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US Regulators Warn of Cyber Threat to Financial System

Mark Muller, right, works with fellow traders on the floor of the New York Stock Exchange, Tuesday, May 19, 2015.
Mark Muller, right, works with fellow traders on the floor of the New York Stock Exchange, Tuesday, May 19, 2015.

U.S. regulators highlighted concerns about the potential for a cyber attack that could "significantly disrupt the workings of the financial system" as they presented an annual look at the challenges facing the economic sector.

The report from the Financial Stability Oversight Council, released Tuesday, cited large-scale data breaches during the past year that hit U.S. retailers and the high-profile attack that crippled computers at Sony, and stressed the need for having plans in place to respond to attacks.

"Malicious cyber activity is likely to continue, and financial sector organizations should be prepared to mitigate the threat posed by cyber attacks that have the potential to destroy critical data and systems and impair operations," the report said.

Treasury Secretary Jack Lew chairs the council that also includes senior financial regulators such as Federal Reserve Chair Janet Yellen and the heads of the Securities and Exchange Commission and Federal Deposit Insurance Corporation.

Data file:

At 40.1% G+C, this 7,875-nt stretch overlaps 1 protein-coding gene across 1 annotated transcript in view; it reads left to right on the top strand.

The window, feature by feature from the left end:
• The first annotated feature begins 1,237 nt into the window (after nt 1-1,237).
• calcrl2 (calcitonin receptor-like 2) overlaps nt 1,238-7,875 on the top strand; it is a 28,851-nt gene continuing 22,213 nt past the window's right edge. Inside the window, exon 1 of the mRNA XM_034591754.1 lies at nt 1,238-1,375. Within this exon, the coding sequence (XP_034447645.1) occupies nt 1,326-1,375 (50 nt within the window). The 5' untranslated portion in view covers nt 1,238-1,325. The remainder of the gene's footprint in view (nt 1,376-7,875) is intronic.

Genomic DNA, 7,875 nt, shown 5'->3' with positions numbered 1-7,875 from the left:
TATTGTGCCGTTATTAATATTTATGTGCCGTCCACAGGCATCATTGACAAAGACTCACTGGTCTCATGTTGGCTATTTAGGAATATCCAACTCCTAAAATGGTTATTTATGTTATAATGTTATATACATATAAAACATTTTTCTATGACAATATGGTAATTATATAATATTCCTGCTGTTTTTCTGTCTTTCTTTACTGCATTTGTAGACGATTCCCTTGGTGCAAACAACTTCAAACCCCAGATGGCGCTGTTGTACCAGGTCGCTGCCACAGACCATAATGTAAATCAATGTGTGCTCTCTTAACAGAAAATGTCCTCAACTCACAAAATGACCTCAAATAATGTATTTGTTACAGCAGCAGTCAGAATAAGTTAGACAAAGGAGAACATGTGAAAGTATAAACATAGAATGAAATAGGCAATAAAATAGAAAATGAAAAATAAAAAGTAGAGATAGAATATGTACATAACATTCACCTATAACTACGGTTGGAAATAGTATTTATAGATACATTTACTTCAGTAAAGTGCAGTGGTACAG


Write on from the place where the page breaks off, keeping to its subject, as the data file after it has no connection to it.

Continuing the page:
Lew said Tuesday in presenting the report that the panel emphasized the need for companies and the government to share information.

"The private and public sector also need to work together to maintain robust plans for responding to a significant cyber incident," he said. "Improvements in the response to and recovery from cyber attacks will further protect the financial system as the negative effects of cyber attacks can be mitigated more effectively."

The report also called for technological improvements to boost cyber security, saying the financial sector in particular is "highly dependent" on interconnected computer systems.

The council was created in 2010 in the aftermath of the financial crisis with the task of identifying risks that could pose a threat to the stability of the U.S. financial system.

Its latest report also calls attention to the potential for persistent low interest rates to push financial firms to seek investment opportunities that could bring higher rates of return but also carry higher risks of failure. It also highlights the potential ripple effect from foreign economies, such as the situation in Greece, saying regulators and the private sector need to "remain vigilant" in monitoring developments and their possible consequences.

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